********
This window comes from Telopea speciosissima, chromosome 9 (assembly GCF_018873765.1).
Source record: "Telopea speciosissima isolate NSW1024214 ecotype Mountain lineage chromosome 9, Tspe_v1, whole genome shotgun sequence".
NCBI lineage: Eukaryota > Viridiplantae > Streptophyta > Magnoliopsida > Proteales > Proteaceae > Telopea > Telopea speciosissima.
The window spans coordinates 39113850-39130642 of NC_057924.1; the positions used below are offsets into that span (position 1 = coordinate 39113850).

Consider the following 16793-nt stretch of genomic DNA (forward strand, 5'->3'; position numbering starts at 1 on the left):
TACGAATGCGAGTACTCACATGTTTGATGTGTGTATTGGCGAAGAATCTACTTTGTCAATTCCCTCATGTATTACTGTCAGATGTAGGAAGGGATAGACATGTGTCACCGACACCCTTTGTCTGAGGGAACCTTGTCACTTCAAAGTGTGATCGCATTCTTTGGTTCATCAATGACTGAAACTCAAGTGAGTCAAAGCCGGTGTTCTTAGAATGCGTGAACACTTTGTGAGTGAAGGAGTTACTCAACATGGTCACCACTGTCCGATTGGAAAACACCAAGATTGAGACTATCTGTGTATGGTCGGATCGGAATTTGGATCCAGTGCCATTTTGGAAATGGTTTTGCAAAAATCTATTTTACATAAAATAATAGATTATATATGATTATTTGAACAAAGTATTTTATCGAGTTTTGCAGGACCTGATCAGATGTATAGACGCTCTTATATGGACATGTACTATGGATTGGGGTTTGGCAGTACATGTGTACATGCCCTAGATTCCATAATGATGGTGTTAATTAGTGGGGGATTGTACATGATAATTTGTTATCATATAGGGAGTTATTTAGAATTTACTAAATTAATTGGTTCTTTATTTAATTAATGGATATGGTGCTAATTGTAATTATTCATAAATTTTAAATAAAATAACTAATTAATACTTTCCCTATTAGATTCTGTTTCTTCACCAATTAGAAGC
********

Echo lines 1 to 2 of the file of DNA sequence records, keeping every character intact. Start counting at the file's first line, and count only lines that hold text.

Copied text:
This window comes from Telopea speciosissima, chromosome 9 (assembly GCF_018873765.1).
Source record: "Telopea speciosissima isolate NSW1024214 ecotype Mountain lineage chromosome 9, Tspe_v1, whole genome shotgun sequence".